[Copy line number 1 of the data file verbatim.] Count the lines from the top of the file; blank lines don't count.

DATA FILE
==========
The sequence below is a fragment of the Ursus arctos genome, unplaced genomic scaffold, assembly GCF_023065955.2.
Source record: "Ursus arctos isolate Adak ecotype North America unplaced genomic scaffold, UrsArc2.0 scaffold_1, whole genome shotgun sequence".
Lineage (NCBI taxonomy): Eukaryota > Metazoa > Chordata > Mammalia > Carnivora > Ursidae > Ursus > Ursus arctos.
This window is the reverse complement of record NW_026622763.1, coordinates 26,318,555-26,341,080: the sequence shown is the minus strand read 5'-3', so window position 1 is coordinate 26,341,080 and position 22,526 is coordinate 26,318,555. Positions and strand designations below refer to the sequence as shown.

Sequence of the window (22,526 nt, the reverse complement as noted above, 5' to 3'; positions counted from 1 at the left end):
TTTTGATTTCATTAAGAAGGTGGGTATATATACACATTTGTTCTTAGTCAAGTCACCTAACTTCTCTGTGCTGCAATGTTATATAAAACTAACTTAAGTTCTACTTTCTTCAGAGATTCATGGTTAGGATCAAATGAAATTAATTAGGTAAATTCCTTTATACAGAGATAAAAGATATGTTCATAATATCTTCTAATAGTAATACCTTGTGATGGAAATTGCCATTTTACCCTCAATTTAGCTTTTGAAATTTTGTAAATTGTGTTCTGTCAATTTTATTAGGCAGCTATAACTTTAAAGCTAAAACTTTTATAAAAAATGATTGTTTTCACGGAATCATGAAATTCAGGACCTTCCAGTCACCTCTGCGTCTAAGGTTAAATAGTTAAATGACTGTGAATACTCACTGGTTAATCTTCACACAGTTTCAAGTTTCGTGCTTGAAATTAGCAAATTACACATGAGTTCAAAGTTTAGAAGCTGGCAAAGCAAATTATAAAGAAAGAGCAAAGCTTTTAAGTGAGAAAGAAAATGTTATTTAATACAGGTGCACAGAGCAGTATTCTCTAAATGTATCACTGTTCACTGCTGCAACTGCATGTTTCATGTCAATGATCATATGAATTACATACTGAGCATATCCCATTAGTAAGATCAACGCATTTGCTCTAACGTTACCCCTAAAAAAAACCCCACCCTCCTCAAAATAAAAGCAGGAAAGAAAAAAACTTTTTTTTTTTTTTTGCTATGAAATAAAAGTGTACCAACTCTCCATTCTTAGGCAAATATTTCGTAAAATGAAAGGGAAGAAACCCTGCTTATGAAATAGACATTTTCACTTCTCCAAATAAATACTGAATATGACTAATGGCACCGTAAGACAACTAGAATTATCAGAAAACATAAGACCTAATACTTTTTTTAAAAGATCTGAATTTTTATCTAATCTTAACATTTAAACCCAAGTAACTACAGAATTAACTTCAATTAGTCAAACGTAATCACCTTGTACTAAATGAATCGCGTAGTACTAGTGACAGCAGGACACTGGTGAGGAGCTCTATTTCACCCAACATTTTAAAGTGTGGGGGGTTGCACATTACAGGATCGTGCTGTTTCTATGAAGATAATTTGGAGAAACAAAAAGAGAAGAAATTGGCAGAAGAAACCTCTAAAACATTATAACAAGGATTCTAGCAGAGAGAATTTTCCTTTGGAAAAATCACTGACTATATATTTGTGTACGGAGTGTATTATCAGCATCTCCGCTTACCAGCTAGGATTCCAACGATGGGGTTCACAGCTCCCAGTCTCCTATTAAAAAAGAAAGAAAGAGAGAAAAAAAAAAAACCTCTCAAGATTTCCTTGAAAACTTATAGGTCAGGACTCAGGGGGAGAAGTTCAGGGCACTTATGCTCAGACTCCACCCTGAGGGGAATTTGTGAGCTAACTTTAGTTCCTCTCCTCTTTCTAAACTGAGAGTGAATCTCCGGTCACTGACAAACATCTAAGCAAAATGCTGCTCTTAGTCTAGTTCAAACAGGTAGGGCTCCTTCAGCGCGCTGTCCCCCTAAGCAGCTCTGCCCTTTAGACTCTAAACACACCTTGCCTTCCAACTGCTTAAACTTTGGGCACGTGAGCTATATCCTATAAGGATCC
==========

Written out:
The sequence below is a fragment of the Ursus arctos genome, unplaced genomic scaffold, assembly GCF_023065955.2.